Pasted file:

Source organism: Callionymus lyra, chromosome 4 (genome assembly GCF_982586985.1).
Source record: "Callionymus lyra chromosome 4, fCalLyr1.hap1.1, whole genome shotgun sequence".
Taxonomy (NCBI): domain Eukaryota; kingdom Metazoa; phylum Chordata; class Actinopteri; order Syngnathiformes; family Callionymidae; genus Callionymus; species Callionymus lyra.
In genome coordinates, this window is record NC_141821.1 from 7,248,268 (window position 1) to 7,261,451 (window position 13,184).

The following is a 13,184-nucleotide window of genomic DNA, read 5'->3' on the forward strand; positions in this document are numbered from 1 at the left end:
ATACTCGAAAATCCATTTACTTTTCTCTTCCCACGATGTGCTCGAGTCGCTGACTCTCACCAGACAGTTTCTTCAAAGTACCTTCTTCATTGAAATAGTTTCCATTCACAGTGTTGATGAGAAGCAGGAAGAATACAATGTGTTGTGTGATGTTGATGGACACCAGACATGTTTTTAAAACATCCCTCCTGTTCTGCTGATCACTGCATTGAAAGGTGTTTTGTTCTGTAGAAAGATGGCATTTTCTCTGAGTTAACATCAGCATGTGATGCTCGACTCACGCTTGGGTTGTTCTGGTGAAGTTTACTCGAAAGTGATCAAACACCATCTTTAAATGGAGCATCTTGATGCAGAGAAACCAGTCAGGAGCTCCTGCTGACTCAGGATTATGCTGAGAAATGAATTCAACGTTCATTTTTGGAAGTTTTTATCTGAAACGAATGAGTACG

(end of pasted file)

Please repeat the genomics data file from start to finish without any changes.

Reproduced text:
Source organism: Callionymus lyra, chromosome 4 (genome assembly GCF_982586985.1).
Source record: "Callionymus lyra chromosome 4, fCalLyr1.hap1.1, whole genome shotgun sequence".
Taxonomy (NCBI): domain Eukaryota; kingdom Metazoa; phylum Chordata; class Actinopteri; order Syngnathiformes; family Callionymidae; genus Callionymus; species Callionymus lyra.
In genome coordinates, this window is record NC_141821.1 from 7,248,268 (window position 1) to 7,261,451 (window position 13,184).

The following is a 13,184-nucleotide window of genomic DNA, read 5'->3' on the forward strand; positions in this document are numbered from 1 at the left end:
ATACTCGAAAATCCATTTACTTTTCTCTTCCCACGATGTGCTCGAGTCGCTGACTCTCACCAGACAGTTTCTTCAAAGTACCTTCTTCATTGAAATAGTTTCCATTCACAGTGTTGATGAGAAGCAGGAAGAATACAATGTGTTGTGTGATGTTGATGGACACCAGACATGTTTTTAAAACATCCCTCCTGTTCTGCTGATCACTGCATTGAAAGGTGTTTTGTTCTGTAGAAAGATGGCATTTTCTCTGAGTTAACATCAGCATGTGATGCTCGACTCACGCTTGGGTTGTTCTGGTGAAGTTTACTCGAAAGTGATCAAACACCATCTTTAAATGGAGCATCTTGATGCAGAGAAACCAGTCAGGAGCTCCTGCTGACTCAGGATTATGCTGAGAAATGAATTCAACGTTCATTTTTGGAAGTTTTTATCTGAAACGAATGAGTACG